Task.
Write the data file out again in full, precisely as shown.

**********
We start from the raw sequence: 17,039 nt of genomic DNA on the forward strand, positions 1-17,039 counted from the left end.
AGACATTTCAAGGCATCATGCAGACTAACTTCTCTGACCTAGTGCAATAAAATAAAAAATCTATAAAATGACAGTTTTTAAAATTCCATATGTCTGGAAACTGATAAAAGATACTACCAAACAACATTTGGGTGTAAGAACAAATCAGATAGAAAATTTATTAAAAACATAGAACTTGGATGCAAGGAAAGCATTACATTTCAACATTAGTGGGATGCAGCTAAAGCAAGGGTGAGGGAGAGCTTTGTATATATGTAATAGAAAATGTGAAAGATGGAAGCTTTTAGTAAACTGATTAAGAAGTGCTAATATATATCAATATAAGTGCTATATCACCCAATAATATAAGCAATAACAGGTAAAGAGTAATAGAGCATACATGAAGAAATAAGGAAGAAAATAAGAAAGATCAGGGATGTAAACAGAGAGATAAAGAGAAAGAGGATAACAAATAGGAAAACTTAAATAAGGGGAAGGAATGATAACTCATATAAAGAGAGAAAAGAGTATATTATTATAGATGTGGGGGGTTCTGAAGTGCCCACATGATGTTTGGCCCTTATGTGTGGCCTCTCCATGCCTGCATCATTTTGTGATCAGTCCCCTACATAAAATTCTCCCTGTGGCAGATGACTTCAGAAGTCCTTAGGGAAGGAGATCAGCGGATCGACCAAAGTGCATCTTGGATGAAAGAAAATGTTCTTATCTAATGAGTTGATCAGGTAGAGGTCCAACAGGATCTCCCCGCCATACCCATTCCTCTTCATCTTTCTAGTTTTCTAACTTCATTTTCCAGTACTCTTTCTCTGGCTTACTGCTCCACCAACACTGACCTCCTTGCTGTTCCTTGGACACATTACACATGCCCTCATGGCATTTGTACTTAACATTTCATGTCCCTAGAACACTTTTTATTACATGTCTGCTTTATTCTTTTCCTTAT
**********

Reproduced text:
We start from the raw sequence: 17,039 nt of genomic DNA on the forward strand, positions 1-17,039 counted from the left end.
AGACATTTCAAGGCATCATGCAGACTAACTTCTCTGACCTAGTGCAATAAAATAAAAAATCTATAAAATGACAGTTTTTAAAATTCCATATGTCTGGAAACTGATAAAAGATACTACCAAACAACATTTGGGTGTAAGAACAAATCAGATAGAAAATTTATTAAAAACATAGAACTTGGATGCAAGGAAAGCATTACATTTCAACATTAGTGGGATGCAGCTAAAGCAAGGGTGAGGGAGAGCTTTGTATATATGTAATAGAAAATGTGAAAGATGGAAGCTTTTAGTAAACTGATTAAGAAGTGCTAATATATATCAATATAAGTGCTATATCACCCAATAATATAAGCAATAACAGGTAAAGAGTAATAGAGCATACATGAAGAAATAAGGAAGAAAATAAGAAAGATCAGGGATGTAAACAGAGAGATAAAGAGAAAGAGGATAACAAATAGGAAAACTTAAATAAGGGGAAGGAATGATAACTCATATAAAGAGAGAAAAGAGTATATTATTATAGATGTGGGGGGTTCTGAAGTGCCCACATGATGTTTGGCCCTTATGTGTGGCCTCTCCATGCCTGCATCATTTTGTGATCAGTCCCCTACATAAAATTCTCCCTGTGGCAGATGACTTCAGAAGTCCTTAGGGAAGGAGATCAGCGGATCGACCAAAGTGCATCTTGGATGAAAGAAAATGTTCTTATCTAATGAGTTGATCAGGTAGAGGTCCAACAGGATCTCCCCGCCATACCCATTCCTCTTCATCTTTCTAGTTTTCTAACTTCATTTTCCAGTACTCTTTCTCTGGCTTACTGCTCCACCAACACTGACCTCCTTGCTGTTCCTTGGACACATTACACATGCCCTCATGGCATTTGTACTTAACATTTCATGTCCCTAGAACACTTTTTATTACATGTCTGCTTTATTCTTTTCCTTAT